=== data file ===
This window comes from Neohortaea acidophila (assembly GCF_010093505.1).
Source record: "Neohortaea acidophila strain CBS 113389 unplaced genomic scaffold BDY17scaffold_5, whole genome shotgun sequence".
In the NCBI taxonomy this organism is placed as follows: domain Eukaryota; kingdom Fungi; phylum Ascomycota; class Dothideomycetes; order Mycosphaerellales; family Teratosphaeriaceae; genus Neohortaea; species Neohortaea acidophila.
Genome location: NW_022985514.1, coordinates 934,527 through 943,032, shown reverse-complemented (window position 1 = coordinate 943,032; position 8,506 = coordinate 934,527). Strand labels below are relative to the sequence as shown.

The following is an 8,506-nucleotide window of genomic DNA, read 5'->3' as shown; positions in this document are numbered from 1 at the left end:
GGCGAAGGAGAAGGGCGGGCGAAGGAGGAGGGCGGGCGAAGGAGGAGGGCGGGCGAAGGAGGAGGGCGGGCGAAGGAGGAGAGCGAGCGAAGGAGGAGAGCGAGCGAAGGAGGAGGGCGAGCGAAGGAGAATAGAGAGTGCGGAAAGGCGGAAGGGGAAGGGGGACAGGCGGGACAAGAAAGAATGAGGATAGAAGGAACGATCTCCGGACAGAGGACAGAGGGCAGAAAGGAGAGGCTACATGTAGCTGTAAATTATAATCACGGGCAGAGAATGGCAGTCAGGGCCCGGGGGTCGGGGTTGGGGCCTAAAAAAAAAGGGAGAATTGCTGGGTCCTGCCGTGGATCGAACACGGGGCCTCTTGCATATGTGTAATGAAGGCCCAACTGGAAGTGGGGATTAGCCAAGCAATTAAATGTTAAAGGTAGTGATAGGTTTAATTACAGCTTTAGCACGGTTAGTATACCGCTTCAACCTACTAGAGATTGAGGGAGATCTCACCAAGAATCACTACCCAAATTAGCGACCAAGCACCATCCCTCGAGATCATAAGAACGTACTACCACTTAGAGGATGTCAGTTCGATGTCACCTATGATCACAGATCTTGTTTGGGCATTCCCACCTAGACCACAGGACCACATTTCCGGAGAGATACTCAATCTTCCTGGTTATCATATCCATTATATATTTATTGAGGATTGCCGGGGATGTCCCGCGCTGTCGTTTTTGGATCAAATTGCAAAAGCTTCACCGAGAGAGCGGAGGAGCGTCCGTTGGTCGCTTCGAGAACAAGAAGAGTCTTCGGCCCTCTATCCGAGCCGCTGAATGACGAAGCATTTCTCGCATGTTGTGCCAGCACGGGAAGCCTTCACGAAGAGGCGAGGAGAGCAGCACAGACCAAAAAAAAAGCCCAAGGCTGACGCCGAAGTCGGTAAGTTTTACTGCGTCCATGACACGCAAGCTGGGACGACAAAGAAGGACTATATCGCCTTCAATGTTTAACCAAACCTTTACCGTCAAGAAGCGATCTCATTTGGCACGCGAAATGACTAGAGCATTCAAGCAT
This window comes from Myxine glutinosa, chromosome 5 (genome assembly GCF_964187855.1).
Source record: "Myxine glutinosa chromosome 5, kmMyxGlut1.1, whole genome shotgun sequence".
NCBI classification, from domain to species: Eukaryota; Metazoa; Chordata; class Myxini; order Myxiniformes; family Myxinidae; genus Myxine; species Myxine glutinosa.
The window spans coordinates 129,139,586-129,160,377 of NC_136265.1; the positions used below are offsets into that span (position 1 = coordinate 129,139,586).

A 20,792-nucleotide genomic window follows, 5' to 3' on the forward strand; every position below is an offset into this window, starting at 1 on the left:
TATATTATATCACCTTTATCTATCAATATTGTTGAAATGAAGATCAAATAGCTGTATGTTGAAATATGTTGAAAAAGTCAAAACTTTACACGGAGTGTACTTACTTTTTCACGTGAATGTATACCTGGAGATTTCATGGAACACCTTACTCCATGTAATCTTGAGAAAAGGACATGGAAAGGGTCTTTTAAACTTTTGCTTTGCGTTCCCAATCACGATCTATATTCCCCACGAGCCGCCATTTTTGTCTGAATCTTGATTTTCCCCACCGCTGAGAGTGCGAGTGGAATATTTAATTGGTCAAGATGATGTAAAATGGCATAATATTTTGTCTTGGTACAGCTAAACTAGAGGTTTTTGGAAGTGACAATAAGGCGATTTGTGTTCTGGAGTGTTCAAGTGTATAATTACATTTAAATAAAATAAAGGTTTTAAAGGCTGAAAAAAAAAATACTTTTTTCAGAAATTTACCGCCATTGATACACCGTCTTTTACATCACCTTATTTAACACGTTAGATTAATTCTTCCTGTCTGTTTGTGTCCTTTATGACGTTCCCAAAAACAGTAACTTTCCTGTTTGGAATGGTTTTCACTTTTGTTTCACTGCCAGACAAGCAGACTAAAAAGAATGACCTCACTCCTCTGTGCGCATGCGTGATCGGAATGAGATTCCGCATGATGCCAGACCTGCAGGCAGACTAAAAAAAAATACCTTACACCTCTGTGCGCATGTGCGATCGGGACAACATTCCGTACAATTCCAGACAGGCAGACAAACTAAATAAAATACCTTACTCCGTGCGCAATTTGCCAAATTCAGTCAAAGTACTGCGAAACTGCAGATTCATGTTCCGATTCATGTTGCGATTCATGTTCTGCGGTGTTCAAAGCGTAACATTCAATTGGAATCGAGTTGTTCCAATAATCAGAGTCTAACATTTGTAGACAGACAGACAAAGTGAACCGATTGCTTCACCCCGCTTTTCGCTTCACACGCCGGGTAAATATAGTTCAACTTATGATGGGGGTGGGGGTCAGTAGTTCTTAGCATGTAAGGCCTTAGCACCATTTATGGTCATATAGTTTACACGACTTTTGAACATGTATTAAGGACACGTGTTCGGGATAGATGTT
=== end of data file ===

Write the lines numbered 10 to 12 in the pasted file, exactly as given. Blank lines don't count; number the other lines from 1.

The window spans coordinates 129,139,586-129,160,377 of NC_136265.1; the positions used below are offsets into that span (position 1 = coordinate 129,139,586).

A 20,792-nucleotide genomic window follows, 5' to 3' on the forward strand; every position below is an offset into this window, starting at 1 on the left:
TATATTATATCACCTTTATCTATCAATATTGTTGAAATGAAGATCAAATAGCTGTATGTTGAAATATGTTGAAAAAGTCAAAACTTTACACGGAGTGTACTTACTTTTTCACGTGAATGTATACCTGGAGATTTCATGGAACACCTTACTCCATGTAATCTTGAGAAAAGGACATGGAAAGGGTCTTTTAAACTTTTGCTTTGCGTTCCCAATCACGATCTATATTCCCCACGAGCCGCCATTTTTGTCTGAATCTTGATTTTCCCCACCGCTGAGAGTGCGAGTGGAATATTTAATTGGTCAAGATGATGTAAAATGGCATAATATTTTGTCTTGGTACAGCTAAACTAGAGGTTTTTGGAAGTGACAATAAGGCGATTTGTGTTCTGGAGTGTTCAAGTGTATAATTACATTTAAATAAAATAAAGGTTTTAAAGGCTGAAAAAAAAAATACTTTTTTCAGAAATTTACCGCCATTGATACACCGTCTTTTACATCACCTTATTTAACACGTTAGATTAATTCTTCCTGTCTGTTTGTGTCCTTTATGACGTTCCCAAAAACAGTAACTTTCCTGTTTGGAATGGTTTTCACTTTTGTTTCACTGCCAGACAAGCAGACTAAAAAGAATGACCTCACTCCTCTGTGCGCATGCGTGATCGGAATGAGATTCCGCATGATGCCAGACCTGCAGGCAGACTAAAAAAAAATACCTTACACCTCTGTGCGCATGTGCGATCGGGACAACATTCCGTACAATTCCAGACAGGCAGACAAACTAAATAAAATACCTTACTCCGTGCGCAATTTGCCAAATTCAGTCAAAGTACTGCGAAACTGCAGATTCATGTTCCGATTCATGTTGCGATTCATGTTCTGCGGTGTTCAAAGCGTAACATTCAATTGGAATCGAGTTGTTCCAATAATCAGAGTCTAACATTTGTAGACAGACAGACAAAGTGAACCGATTGCTTCACCCCGCTTTTCGCTTCACACGCCGGGTAAATATAGTTCAACTTATGATGGGGGTGGGGGTCAGTAGTTCTTAGCATGTAAGGCCTTAGCACCATTTATGGTCATATAGTTTACACGACTTTTGAACATGTATTAAGGACACGTGTTCGGGATAGATGTT